This post continues the retelling of my 2017 trip to Belize: participating in an archaeology field school and learning about jaguar conservation. It details the second half of June 21, 2017, which was the most fortuitous day of my journey.
Part 1 of the June 21, 2017 post left off outside of Everest Indian Restaurant. After a long morning of getting lost and unsuccessfully trying to get my visa extended, I was tired and hungry. Raj, Everest’s owner, was the perfect antidote to my sour mood.
Originally from Nepal, Raj was the friendliest and most energetic person I had ever met. I ordered some mutton curry from him, which he prepared before my eyes. I was no stranger to Indian curries, but Raj’s cooking was the best I had ever tasted. I cannot overstate how extraordinary his food was.
While I was enjoying my meal, an Englishman with as much energy as Raj stopped by. He seemed to know Raj well, and he eventually joined me at my table. His name was Chris, and we turned out to have overlapping interests. Like me, he was a lover of wildlife who felt at home in Belize’s jungles. He also knew far more about Mayan archaeology than I did.
Chris told me a story about one of his many jaguar encounters in the famous Cockscomb Basin Wildlife Sanctuary. While hiking in Cockscomb with some friends, Chris came upon a female jaguar. Instead of running away, she let Chris and his friends follow her through the jungle. It was a remarkable story, and it left me wanting to visit Cockscomb.
Eventually during our conversation, I shared that I had not been able to find affordable housing in Belmopan. Chris immediately referred me to Raj, who apparently owned a large house. While this was true, Raj said that his spare room was not yet ready for guests.
However, a visiting couple overheard Raj and I talking. They explained that they were staying at Belmopan Tiny Houses: a unique hostel with good rates. They gave me the phone number of the owner, Karen, whom I promptly called. We arranged to meet tomorrow morning, so that I could check out the property.
My lunch at Everest was the most delicious and productive I had ever had, but there was more to do. I needed to figure out where the Environmental Research Institute’s (ERI) office was, because Panthera Belize was housed there. I had been trying to establish a time to meet with Dr. Bart Harmsen for many weeks, but we had been unable to schedule a definitive date over email. I therefore decided that the best course of action was to show up in person.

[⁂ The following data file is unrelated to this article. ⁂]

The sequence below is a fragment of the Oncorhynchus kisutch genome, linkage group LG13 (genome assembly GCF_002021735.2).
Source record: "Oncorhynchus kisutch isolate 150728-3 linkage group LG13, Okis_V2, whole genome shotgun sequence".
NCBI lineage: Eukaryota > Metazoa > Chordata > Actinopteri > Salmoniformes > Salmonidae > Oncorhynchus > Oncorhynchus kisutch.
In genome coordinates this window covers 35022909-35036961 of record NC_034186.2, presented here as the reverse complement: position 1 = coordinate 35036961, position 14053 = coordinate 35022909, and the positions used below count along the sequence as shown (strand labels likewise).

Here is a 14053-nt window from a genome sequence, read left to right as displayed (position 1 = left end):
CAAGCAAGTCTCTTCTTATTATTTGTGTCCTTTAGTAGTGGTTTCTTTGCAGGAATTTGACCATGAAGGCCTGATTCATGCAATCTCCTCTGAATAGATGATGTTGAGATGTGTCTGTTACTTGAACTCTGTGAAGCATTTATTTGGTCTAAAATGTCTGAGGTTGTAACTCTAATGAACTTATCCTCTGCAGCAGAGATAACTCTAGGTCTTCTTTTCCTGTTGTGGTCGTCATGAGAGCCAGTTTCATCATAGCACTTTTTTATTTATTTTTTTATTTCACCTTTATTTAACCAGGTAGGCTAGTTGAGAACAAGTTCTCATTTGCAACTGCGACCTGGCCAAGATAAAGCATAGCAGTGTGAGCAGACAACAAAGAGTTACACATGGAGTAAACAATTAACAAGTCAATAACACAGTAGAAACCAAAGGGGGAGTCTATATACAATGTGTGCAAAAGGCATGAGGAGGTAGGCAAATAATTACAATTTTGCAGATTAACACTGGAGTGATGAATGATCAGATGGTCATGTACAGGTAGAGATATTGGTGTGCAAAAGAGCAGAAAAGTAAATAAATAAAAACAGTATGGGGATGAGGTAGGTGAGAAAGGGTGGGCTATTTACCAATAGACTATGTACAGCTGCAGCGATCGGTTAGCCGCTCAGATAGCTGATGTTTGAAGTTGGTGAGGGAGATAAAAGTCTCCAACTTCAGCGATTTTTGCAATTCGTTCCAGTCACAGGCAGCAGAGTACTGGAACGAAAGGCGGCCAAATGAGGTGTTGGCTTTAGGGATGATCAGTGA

Raj and Chris gave me directions to the University of Belize, which the ERI was a part of. Naturally, I got lost. I ran into a particularly well-dressed man in a park, who set me on the right course. He also informed me that he was returning from a government fair at the nearby high school, which I should check out on my way to the university.
I did as the young man suggested. I was hoping to connect with the Department of Environment (DOE) at the fair, and possibly speak to some of their employees about jaguars. But alas, the DOE was not at the fair.
Fortunately, I eventually found the University of Belize. It had a pleasant, open campus that invited relaxation. I made my way down a footpath that ran behind the main buildings, and there found the ERI. The security guard gave me permission to stop by Panthera’s office.
I met with Yahaira, who works with Panthera Belize in many capacities. I apologized profusely for showing up unannounced, explaining my limited timeframe and desire to speak with Dr. Harmsen. Yahaira called his cell phone for me, but he did not answer. Yahaira assured me that she would have Dr. Harmsen send me an email.
I left feeling slightly disappointed that I had failed to establish a time to meet with Dr. Harmsen – but I was determined to keep trying. I salved myself with some fantastic ice cream from Ice Point, owned by a cheerful family from South Korea.
Once I had rested at Ice Point, I took a bus back to San Ignacio. Exhausted after a long day of being lost in the tropical sun, I returned to Bella’s and crashed.